There are other customisation options available too, though we are moving into purely speculative territory here. For example, one aspect of AMD's APU design that Anandtech unearthed a while back is the inclusion of GDDR5 memory controllers on the last-gen Kaveri processor. Totally dormant when used as a desktop part, these controllers could allow for much faster memory to be paired with the chip - exactly as seen on PS4, PS4 Pro and Xbox One X. After all, one of the major disadvantages of AMD's desktop APUs has been the graphics core's reliance on DDR3 and DDR4 system memory, which often leaves the onboard GPU starved of bandwidth.
In terms of the actual AMD part Atari may be using for its console, we should be managing expectations. Speculation has pointed to the latest APUs on the market now as potential candidates for the device, while excited forum posters have suggested that the next-gen Raven Ridge, which combines AMD Ryzen CPU cores with Radeon Vega graphics tech, may be integrated into the hardware.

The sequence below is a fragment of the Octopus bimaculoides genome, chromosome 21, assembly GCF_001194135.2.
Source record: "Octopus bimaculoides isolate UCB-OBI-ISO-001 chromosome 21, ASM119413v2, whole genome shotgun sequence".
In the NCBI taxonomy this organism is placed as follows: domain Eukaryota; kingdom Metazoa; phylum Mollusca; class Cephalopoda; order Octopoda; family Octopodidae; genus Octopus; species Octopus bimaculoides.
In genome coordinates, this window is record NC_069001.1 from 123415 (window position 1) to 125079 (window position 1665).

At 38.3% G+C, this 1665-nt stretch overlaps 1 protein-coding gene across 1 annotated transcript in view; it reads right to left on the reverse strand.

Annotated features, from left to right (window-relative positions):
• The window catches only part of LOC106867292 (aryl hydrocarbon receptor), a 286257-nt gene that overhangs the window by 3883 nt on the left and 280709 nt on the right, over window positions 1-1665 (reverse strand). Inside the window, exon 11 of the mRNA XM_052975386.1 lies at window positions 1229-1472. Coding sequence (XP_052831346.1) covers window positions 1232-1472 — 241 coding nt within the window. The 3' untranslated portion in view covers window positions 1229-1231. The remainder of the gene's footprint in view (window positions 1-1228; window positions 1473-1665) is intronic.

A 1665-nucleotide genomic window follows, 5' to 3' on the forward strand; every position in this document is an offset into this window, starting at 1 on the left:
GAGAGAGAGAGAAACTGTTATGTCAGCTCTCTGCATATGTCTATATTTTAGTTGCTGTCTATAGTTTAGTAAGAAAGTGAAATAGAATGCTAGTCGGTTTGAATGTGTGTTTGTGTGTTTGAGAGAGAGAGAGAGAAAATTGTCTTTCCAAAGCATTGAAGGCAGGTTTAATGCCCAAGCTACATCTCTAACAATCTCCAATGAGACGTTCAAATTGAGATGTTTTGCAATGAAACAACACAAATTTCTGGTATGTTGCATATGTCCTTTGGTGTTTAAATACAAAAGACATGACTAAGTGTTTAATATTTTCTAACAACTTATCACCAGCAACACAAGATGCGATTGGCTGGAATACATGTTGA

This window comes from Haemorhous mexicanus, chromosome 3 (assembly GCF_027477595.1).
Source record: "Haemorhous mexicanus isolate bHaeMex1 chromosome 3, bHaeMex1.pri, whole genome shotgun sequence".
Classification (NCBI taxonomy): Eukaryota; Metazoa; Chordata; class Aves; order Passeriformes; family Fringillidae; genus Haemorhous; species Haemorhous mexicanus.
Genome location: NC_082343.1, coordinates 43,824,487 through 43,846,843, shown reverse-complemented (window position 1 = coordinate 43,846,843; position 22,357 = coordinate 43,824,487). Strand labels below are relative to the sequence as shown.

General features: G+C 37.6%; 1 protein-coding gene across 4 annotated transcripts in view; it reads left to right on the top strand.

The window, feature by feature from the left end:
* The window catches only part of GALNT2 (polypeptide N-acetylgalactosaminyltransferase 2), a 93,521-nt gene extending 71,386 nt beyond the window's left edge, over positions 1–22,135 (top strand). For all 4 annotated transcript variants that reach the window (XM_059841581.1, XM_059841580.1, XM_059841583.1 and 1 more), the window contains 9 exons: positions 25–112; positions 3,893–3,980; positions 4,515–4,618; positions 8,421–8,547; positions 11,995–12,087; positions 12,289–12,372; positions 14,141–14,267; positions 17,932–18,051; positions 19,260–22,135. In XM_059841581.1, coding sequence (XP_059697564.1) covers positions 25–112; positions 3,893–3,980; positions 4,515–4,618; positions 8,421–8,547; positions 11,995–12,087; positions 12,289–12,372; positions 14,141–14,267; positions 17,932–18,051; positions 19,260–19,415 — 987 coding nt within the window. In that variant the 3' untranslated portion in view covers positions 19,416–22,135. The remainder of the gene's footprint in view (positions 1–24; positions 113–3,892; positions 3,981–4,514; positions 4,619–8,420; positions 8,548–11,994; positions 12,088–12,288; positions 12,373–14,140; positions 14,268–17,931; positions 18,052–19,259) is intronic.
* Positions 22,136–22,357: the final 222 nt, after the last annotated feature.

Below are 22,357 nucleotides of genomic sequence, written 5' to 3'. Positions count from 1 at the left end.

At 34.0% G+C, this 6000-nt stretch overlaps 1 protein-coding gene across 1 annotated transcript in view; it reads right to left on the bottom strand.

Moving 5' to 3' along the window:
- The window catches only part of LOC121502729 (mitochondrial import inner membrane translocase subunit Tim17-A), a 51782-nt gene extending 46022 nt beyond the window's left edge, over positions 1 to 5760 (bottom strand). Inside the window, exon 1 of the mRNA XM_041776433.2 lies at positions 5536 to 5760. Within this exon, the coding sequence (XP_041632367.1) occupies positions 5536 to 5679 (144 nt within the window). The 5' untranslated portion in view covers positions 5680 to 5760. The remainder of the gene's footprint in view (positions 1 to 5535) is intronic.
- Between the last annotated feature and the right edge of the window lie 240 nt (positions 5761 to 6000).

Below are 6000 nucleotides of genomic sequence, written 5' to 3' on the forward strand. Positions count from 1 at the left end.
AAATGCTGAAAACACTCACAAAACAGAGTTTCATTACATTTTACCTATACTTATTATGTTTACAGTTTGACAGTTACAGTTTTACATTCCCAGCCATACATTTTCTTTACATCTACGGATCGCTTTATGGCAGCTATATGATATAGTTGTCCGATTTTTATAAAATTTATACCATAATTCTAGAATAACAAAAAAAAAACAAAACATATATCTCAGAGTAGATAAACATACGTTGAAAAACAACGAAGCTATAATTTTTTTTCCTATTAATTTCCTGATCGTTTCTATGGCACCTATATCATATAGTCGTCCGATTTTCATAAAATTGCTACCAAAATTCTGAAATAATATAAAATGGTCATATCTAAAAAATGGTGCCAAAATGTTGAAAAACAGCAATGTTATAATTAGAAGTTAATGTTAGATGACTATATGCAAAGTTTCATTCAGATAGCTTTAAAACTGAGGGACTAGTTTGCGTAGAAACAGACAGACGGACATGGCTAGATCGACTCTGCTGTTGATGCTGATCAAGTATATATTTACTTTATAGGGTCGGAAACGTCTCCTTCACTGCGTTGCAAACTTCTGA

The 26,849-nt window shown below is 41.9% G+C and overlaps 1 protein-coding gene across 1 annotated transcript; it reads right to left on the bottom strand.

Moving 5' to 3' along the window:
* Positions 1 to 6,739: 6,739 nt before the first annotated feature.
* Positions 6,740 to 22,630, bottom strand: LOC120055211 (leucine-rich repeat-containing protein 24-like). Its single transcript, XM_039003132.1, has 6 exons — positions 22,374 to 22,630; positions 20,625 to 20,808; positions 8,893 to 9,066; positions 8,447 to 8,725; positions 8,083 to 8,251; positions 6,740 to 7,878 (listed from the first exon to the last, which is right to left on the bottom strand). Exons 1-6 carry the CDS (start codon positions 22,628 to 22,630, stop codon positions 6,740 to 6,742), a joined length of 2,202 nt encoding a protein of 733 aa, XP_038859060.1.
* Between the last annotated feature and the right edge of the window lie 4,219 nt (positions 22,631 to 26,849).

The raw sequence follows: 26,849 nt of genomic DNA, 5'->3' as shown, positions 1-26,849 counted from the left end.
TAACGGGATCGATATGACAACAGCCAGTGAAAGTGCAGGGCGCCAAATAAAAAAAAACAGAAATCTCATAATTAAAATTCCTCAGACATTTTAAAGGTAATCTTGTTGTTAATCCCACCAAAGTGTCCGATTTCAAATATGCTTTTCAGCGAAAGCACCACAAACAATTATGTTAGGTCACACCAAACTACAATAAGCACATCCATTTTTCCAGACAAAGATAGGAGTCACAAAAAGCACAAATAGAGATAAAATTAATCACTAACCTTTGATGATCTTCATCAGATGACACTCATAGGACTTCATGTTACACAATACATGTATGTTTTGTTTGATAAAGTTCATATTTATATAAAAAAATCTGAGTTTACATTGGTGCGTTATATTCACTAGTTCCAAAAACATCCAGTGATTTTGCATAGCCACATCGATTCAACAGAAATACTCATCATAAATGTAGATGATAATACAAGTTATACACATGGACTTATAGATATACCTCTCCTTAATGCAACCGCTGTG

Our money would be on a low-power, more mobile-orientated part - for a number of reasons. First of all, there's the price-point. Atari would not have access to the kind of mass buying power that Microsoft and Sony have, meaning that higher-end APUs would take a significant chunk out of the $250 baseline price, before we've factored in memory, storage, mainboard, casing and other costs. Secondly, assuming the renderings of the chassis we've seen are accurate, the machine is smaller than a PS4 Slim, limiting the kind of cooling solution that can comfortably fit inside. The more powerful the processor, the more heat it generates and by extension, the larger the cooler needs to be.